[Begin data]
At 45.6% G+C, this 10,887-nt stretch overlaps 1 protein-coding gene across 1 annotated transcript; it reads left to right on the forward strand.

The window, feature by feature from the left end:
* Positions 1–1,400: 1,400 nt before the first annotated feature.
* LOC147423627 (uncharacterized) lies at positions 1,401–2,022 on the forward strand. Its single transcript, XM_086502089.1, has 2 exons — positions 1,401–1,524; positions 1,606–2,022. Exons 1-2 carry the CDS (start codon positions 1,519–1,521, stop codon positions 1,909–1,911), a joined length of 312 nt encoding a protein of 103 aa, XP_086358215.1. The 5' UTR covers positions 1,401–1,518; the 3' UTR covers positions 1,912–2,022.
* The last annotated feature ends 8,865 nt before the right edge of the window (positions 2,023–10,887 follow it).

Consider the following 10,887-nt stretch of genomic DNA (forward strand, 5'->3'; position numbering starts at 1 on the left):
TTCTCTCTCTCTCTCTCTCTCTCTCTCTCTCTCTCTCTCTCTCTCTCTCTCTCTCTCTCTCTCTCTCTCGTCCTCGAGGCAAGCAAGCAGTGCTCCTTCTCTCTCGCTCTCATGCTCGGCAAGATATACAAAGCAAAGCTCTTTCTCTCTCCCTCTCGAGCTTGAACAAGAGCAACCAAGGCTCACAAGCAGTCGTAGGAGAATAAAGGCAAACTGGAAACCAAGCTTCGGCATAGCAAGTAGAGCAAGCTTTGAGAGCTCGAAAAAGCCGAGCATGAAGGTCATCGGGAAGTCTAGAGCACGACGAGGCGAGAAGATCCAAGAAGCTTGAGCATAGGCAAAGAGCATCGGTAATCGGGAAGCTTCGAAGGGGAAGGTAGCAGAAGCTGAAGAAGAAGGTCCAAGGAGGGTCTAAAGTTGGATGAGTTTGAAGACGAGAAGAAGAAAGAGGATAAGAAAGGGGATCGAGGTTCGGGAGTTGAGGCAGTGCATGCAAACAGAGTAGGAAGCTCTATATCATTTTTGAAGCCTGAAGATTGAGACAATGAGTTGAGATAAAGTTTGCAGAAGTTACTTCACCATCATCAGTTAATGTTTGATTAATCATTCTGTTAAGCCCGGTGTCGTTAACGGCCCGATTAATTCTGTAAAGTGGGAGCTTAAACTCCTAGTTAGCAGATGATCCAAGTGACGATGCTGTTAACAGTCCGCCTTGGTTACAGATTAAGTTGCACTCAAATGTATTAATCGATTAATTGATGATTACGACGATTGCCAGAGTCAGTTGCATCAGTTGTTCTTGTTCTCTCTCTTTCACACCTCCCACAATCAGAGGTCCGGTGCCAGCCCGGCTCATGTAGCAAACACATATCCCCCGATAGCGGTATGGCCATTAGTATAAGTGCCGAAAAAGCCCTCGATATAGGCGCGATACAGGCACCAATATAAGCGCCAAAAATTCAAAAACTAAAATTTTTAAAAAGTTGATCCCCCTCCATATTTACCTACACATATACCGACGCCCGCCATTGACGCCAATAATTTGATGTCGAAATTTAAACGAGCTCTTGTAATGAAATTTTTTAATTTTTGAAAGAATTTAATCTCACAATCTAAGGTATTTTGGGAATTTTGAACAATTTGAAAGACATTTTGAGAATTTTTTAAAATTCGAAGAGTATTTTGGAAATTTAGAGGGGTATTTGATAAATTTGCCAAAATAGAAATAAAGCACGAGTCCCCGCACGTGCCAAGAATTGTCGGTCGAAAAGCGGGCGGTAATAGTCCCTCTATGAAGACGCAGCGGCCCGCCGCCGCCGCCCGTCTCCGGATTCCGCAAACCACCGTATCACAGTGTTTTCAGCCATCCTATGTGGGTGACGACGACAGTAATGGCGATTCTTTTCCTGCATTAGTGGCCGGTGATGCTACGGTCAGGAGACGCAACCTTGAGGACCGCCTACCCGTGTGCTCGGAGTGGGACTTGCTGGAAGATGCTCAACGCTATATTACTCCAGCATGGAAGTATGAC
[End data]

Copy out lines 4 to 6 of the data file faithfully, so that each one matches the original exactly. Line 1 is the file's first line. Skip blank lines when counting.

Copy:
* LOC147423627 (uncharacterized) lies at positions 1,401–2,022 on the forward strand. Its single transcript, XM_086502089.1, has 2 exons — positions 1,401–1,524; positions 1,606–2,022. Exons 1-2 carry the CDS (start codon positions 1,519–1,521, stop codon positions 1,909–1,911), a joined length of 312 nt encoding a protein of 103 aa, XP_086358215.1. The 5' UTR covers positions 1,401–1,518; the 3' UTR covers positions 1,912–2,022.
* The last annotated feature ends 8,865 nt before the right edge of the window (positions 2,023–10,887 follow it).

Consider the following 10,887-nt stretch of genomic DNA (forward strand, 5'->3'; position numbering starts at 1 on the left):